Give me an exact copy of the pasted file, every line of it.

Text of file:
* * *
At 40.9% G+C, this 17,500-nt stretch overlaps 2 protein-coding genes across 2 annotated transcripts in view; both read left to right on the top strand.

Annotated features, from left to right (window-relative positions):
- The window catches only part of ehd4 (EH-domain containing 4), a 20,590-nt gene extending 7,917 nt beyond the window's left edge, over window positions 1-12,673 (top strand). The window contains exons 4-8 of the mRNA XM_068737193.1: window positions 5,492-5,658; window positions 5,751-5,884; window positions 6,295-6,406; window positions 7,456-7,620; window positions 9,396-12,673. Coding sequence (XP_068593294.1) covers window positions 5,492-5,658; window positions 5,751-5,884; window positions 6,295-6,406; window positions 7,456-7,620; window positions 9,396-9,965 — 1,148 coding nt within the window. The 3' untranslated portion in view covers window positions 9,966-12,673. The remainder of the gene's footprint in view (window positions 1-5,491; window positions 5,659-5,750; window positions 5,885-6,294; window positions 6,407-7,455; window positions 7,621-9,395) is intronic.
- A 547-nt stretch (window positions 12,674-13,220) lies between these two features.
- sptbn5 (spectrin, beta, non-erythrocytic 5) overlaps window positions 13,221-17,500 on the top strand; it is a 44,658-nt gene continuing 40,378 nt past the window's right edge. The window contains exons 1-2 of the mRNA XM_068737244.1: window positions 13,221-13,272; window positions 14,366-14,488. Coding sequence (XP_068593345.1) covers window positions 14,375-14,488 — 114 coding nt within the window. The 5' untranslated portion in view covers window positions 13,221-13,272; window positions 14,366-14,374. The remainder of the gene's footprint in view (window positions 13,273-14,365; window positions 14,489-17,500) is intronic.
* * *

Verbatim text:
At 40.9% G+C, this 17,500-nt stretch overlaps 2 protein-coding genes across 2 annotated transcripts in view; both read left to right on the top strand.

Annotated features, from left to right (window-relative positions):
- The window catches only part of ehd4 (EH-domain containing 4), a 20,590-nt gene extending 7,917 nt beyond the window's left edge, over window positions 1-12,673 (top strand). The window contains exons 4-8 of the mRNA XM_068737193.1: window positions 5,492-5,658; window positions 5,751-5,884; window positions 6,295-6,406; window positions 7,456-7,620; window positions 9,396-12,673. Coding sequence (XP_068593294.1) covers window positions 5,492-5,658; window positions 5,751-5,884; window positions 6,295-6,406; window positions 7,456-7,620; window positions 9,396-9,965 — 1,148 coding nt within the window. The 3' untranslated portion in view covers window positions 9,966-12,673. The remainder of the gene's footprint in view (window positions 1-5,491; window positions 5,659-5,750; window positions 5,885-6,294; window positions 6,407-7,455; window positions 7,621-9,395) is intronic.
- A 547-nt stretch (window positions 12,674-13,220) lies between these two features.
- sptbn5 (spectrin, beta, non-erythrocytic 5) overlaps window positions 13,221-17,500 on the top strand; it is a 44,658-nt gene continuing 40,378 nt past the window's right edge. The window contains exons 1-2 of the mRNA XM_068737244.1: window positions 13,221-13,272; window positions 14,366-14,488. Coding sequence (XP_068593345.1) covers window positions 14,375-14,488 — 114 coding nt within the window. The 5' untranslated portion in view covers window positions 13,221-13,272; window positions 14,366-14,374. The remainder of the gene's footprint in view (window positions 13,273-14,365; window positions 14,489-17,500) is intronic.